Just when we think we've posted everything we have on the Shaver Mystery, history and rampant disorganization in the Shavertron Archive proves us wrong.
While hunting for old photos unrelated to the Shaver Mystery, an orange folder appeared after 40 years of oblivion. On opening it, we found a typed ms. titled "Manuscript on Richard S. Shaver."
The ms. came from a Florida man -- L. Frank Hudson. He claimed to know things about Shaver worthy of us hiring him as a professional researcher. He emphasized that his lips were sealed until he got a check. We may have found his name indirectly through the "Yeti Newsletter," which was active in the early 1970s, but this is only conjecture at this late date. Its editor published one of Shaver's fanzine articles at some time during the late 1960s or early 1970s. The fact that we did NOT use this manuscript reflected our doubts about Hudson's facts.
After re-reading his ms. in 2018, our suspicion was confirmed. Not only were there gross misspellings throughout the ms, he also spelled Shaver's name three different ways! Hudson did not include proof reading as part of the deal. This begs a question: if he couldn't spell Shaver's name correctly, what else did he get wrong?
Nevertheless, Hudson did seem to be in contact with Shaver to some degree.
We suckered into it. What we got in return was an essay on Washington, DC tunnels and heaps of self praise for Hudson's prowess as a researcher. Nevertheless, there were a few oddities worthy of note. Whether these anomalies were due to Hudson misremembering what Shaver told him, or Shaver rewriting his life story to fit the "Yeti Newsletter's" editorial policy is hard to say. Shaver was known for revisionist history, depending on who was interviewing him -- something he learned while dealing with asylum doctors and pulp fiction editors.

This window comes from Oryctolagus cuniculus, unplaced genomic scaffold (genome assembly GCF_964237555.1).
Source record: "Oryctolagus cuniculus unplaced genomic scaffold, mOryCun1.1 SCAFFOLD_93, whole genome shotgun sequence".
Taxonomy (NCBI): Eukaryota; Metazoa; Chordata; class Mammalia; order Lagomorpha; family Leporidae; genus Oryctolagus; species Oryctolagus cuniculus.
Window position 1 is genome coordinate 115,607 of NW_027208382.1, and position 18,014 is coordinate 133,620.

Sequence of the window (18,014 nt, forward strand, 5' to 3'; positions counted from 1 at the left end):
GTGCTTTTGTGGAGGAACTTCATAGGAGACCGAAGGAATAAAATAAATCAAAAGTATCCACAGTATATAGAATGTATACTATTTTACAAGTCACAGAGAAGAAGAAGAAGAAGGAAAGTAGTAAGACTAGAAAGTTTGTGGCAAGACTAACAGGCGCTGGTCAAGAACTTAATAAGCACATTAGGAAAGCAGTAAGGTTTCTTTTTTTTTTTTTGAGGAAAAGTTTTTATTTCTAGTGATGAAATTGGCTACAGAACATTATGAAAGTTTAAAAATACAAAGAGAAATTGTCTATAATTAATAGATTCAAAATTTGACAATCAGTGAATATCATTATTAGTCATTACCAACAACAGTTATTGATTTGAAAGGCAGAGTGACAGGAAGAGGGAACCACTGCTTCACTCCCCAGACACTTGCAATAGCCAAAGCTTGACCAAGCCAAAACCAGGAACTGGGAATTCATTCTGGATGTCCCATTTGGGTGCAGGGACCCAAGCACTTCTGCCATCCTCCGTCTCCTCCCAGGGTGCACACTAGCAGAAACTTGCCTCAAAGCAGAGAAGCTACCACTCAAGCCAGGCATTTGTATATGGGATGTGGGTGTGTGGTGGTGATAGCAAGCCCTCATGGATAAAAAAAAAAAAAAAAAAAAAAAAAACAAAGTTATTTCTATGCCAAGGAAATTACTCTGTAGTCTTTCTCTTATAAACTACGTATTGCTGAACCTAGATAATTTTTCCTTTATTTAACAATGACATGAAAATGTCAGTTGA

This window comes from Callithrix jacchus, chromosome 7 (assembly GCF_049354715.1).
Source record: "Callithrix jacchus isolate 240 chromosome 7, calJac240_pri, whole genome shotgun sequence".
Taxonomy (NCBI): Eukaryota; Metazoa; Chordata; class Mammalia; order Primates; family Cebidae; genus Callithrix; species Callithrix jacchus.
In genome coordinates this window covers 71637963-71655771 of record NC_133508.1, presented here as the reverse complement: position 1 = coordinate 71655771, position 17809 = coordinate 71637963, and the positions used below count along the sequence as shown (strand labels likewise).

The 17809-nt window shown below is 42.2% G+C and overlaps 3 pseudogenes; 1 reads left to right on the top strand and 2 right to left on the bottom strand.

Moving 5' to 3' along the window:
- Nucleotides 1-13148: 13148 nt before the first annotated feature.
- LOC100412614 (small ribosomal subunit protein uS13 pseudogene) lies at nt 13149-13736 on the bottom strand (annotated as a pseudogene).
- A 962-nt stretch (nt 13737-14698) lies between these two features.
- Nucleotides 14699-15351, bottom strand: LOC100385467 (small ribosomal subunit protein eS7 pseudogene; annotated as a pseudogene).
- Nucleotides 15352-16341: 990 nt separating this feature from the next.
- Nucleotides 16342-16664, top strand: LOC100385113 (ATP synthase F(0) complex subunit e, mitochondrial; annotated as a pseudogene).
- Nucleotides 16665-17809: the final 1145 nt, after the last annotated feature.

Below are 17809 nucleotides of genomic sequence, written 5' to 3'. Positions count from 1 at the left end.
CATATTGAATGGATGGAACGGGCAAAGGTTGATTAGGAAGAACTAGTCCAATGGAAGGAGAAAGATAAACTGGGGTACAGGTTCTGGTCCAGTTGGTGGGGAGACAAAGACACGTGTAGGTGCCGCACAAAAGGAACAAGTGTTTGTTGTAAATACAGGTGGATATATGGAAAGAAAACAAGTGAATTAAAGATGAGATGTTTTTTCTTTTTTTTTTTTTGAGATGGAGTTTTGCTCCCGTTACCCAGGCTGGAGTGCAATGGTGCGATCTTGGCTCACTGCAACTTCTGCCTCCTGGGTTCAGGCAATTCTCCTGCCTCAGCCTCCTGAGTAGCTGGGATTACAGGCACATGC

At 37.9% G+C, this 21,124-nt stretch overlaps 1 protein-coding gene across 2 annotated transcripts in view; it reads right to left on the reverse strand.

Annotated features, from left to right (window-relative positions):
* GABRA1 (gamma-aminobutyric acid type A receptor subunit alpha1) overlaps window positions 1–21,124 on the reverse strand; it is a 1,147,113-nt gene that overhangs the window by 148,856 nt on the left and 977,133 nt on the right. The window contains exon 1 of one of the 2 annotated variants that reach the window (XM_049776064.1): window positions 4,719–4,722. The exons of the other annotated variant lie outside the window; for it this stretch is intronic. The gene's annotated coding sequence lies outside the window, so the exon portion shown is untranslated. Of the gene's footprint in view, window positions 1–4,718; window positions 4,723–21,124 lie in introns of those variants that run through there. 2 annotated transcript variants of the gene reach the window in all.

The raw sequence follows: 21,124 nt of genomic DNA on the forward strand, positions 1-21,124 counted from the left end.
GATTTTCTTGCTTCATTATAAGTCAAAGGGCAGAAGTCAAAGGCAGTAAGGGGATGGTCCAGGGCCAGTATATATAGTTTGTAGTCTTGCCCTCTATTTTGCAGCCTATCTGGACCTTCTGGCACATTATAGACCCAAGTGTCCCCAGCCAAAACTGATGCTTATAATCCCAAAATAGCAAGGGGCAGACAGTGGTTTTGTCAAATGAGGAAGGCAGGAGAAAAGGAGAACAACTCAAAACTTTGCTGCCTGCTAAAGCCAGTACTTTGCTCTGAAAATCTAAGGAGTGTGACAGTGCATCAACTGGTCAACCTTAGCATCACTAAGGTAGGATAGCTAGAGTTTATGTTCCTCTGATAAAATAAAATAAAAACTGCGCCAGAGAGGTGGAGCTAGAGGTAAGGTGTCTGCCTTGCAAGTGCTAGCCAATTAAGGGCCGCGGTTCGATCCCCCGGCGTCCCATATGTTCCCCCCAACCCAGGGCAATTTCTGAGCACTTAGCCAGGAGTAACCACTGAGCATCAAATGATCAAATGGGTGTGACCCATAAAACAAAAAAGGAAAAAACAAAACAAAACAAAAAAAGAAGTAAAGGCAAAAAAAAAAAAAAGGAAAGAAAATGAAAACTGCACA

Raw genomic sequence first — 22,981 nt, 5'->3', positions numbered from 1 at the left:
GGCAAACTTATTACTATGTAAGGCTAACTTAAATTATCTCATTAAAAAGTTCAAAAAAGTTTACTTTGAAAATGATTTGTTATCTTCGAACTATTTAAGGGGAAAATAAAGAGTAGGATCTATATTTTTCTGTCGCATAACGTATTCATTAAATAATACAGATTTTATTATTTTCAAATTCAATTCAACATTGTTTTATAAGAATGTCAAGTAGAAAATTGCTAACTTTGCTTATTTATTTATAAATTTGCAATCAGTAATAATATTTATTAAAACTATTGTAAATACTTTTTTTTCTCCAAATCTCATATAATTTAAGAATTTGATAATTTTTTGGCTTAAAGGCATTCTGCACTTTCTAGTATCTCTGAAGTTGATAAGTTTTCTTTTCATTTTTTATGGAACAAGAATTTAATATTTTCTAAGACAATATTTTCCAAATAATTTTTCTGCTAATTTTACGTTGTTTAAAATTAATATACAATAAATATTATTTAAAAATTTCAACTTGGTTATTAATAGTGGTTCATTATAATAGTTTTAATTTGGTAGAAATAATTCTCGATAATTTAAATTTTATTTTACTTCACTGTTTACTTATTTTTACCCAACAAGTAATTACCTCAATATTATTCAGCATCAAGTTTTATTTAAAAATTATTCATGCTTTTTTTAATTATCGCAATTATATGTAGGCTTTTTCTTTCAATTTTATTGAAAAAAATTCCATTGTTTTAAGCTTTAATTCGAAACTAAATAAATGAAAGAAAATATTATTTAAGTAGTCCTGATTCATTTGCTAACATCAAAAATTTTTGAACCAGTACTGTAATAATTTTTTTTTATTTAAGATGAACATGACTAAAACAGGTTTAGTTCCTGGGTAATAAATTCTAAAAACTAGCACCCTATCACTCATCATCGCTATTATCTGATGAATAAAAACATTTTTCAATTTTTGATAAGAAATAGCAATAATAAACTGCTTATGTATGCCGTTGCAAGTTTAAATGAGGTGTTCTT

Especially of interest is Shaver's (or Hudson's) description of the dero and tero as "hairy creatures that smelled awful." This is a description of Sasquatch, not Shaver's dero and tero. Any Shaver fan can tell you what those look like, and they aren't Yetis.
The story of Shaver's descent to the Underworld is different too. Gone is Shaver's original yarn about the jail cell where Nydia the blind tero woman appeared via telaug to whisk him away to the Underworld. Gone is the motorboat that sailed Shaver through an opening in a cliff face. In Hudson's version, Shaver finds his ray people somewhere in Pennsylvania, sans jail cell, sans Nydia.
And so we will add this version of Shaver's story to the other two versions we already have.
As we said, we have no idea how much of this ms. is Hudson, and how much is really Shaver.
The only two letters we received from Hudson were in the orange folder, and we reproduce one of them to show Hudson's high opinion of his prowess as a researcher, and his hints of Shaver secrets he would reveal as soon as a check arrived in his mailbox. Note in his letter that the offer of a 20-page ms. for $25 (that's $80.35 in 2018 dollars) turned out to be 10 pages with very little Shaver. If this was his attempt to convince us to send more money for further Shaver research, he must have thought we were ripe to buy the Brooklyn Bridge.
In our age of Fake News, we decided to confirm Hudson's claim of a "L. Frank Hudson Research Room" at Florida Southern College. Back in the stone age of 1980, this would have required a written query and weeks waiting for a reply. Now, with email, we confirmed his claim almost instantly. A note from Gerrianne Schaad, an archivist at Florida Southern College Library confirmed that, "Florida Southern does not have any Hudson papers, nor a room dedicated to him." This was received January 29, 2018.
At the time, we decided not to use Hudson's ms. in Shavertron, but now we've reconsidered. We hereby reprint it 40 years after the fact as a Shavertron artifact. On Hudson's side of the ledger, he did author and co-author a handful of books, mostly about treasure hunting on the Florida gulf coast. They are still available on Amazon.
Our books, War Over Lemuria, and Shaverology, a Shaver Mystery Home Companion have laid out the RS Shaver and Ray Palmer story in great detail. If you have read either of these books, you have a good grip on Shaver's life history and can evaluate the manuscript for yourself.
The image of Shaver as a "nuisance" is at odds with our own experience. During the years we corresponded with Shaver, we did not receive one phone call from him or sense that he was twisting our three arms to finagle free publicity. In fact, getting information out of Shaver was often a tough job, as he did not volunteer much of his personal history. Of course, it is possible Shaver may have considered us unworthy of the effort to twist our arm?